But there is no clear solution. Residents are hoping for a pumping system, perhaps, that could clean the drains and slow the rise of floodwaters in their community, which mostly sits just 6.5 feet to 16 feet above the surrounding Bear Creek, a tributary of the Patapsco River. Other ideas include redirecting or improving the filtration of runoff from nearby higher areas or, in more aggressive scenarios, exploring flood walls or buying flood-weary residents from their homes and moving them elsewhere.

Some residents are reluctant to entirely blame environmental racism – systemic and often implicit policies and practices that target certain communities for undesirable land uses or less application – for their plight, and say they hope their community will become an example of climate justice.

Although Turner Station is known as the home of Henrietta Lacks, a black resident whose cancer cells have been harvested and used in decades of medical research without her consent, investments in the community include a $ 7 million Sollers Point multipurpose center. . It was inaugurated in 2011 and overlooks one of the most flooded blocks.

“I like to think it’s not a race issue,” Hancock said. “But the proof is in the pudding. What are you doing to help the community? “

The Army Corps launched its study after learning of persistent flood problems at Turner Station in 2019. Unlike a recent report released by the agency setting out a $ 134 million plan to prevent flood damage in the city of Baltimore, however, this does not prescribe any possible solution. Instead, it focuses on the causes of the floods and the risks posed.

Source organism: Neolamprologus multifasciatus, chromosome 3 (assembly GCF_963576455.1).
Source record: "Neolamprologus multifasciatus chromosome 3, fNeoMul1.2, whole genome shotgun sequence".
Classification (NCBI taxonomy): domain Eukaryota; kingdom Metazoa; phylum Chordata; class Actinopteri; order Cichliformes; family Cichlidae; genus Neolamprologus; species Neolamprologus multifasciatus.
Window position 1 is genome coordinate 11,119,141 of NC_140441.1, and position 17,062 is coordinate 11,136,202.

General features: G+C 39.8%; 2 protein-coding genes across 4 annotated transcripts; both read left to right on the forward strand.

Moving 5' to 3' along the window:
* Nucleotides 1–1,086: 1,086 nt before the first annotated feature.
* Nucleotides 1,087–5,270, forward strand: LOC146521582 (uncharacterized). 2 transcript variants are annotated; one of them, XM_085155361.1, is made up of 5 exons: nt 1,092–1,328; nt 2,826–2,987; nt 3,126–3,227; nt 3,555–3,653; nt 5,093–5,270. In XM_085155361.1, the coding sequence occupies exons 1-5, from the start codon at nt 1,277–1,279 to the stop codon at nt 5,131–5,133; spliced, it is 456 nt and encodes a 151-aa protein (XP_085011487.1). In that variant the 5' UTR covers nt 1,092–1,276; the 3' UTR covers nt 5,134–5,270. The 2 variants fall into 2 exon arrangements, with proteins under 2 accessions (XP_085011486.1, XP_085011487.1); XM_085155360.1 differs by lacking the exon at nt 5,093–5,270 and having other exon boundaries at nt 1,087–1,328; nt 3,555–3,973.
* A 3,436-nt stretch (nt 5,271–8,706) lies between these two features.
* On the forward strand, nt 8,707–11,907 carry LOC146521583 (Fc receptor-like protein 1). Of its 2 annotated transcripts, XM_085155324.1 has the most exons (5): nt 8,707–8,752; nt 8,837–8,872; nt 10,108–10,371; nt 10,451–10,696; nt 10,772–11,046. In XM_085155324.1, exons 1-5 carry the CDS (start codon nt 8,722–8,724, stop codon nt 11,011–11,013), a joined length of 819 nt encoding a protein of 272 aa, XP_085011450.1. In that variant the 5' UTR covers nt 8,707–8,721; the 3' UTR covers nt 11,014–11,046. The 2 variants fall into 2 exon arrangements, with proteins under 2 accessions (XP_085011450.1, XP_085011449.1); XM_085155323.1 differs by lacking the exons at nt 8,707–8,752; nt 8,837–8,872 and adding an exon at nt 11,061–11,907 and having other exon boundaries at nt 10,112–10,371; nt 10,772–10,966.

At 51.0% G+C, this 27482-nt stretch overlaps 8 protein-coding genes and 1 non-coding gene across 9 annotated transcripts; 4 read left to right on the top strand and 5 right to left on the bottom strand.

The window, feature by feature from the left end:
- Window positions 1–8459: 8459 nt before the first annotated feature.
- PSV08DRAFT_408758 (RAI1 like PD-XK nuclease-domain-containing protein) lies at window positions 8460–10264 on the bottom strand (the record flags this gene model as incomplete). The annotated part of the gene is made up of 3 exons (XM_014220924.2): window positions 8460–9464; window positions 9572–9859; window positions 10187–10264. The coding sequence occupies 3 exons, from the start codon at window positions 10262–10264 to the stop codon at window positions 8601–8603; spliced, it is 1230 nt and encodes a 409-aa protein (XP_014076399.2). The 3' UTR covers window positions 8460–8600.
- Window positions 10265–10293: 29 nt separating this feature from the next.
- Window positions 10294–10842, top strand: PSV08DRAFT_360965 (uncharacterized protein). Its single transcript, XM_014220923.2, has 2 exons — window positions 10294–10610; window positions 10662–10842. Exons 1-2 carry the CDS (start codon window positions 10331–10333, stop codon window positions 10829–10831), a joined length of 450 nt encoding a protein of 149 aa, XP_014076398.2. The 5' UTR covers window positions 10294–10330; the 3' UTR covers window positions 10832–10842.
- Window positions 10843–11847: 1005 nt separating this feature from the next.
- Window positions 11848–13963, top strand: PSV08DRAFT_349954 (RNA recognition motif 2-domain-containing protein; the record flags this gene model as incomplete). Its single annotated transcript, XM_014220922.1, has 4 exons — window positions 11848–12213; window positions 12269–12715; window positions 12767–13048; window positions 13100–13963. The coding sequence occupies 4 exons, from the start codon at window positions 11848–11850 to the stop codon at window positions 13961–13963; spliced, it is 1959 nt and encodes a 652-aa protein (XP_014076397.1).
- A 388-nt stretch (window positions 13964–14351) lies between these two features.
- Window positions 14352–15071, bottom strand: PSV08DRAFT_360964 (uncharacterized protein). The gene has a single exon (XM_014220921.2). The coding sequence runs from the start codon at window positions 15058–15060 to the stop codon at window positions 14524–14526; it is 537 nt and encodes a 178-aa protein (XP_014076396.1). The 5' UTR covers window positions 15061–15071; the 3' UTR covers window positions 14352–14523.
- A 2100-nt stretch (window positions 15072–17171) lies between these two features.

He found that the water is creeping towards Turner Station from below. Major stormwater pipes that carry most of the community runoff never completely drain, said Jason Stick, project manager in the Corps Baltimore district office.

“On a normal dry day, there is water in them from Bear Creek that stops in there, which takes away the carrying capacity for when it really rains,” he said.

This is the result of a combination of things. For one thing, the community is so old, its stormwater infrastructure is not equipped to handle the amount of runoff that rain brings and was never designed to do so.

In the Mid Atlantic, one of the main symptoms of the increasing abundance of greenhouse gases in the Earth’s atmosphere is more intense rainfall. Average annual rainfall has increased by about 5 percent over the past century, but rainfall from extreme rain and snow has increased even faster, by more than 25 percent since 1958, according to the U.S. Environmental Protection Agency. .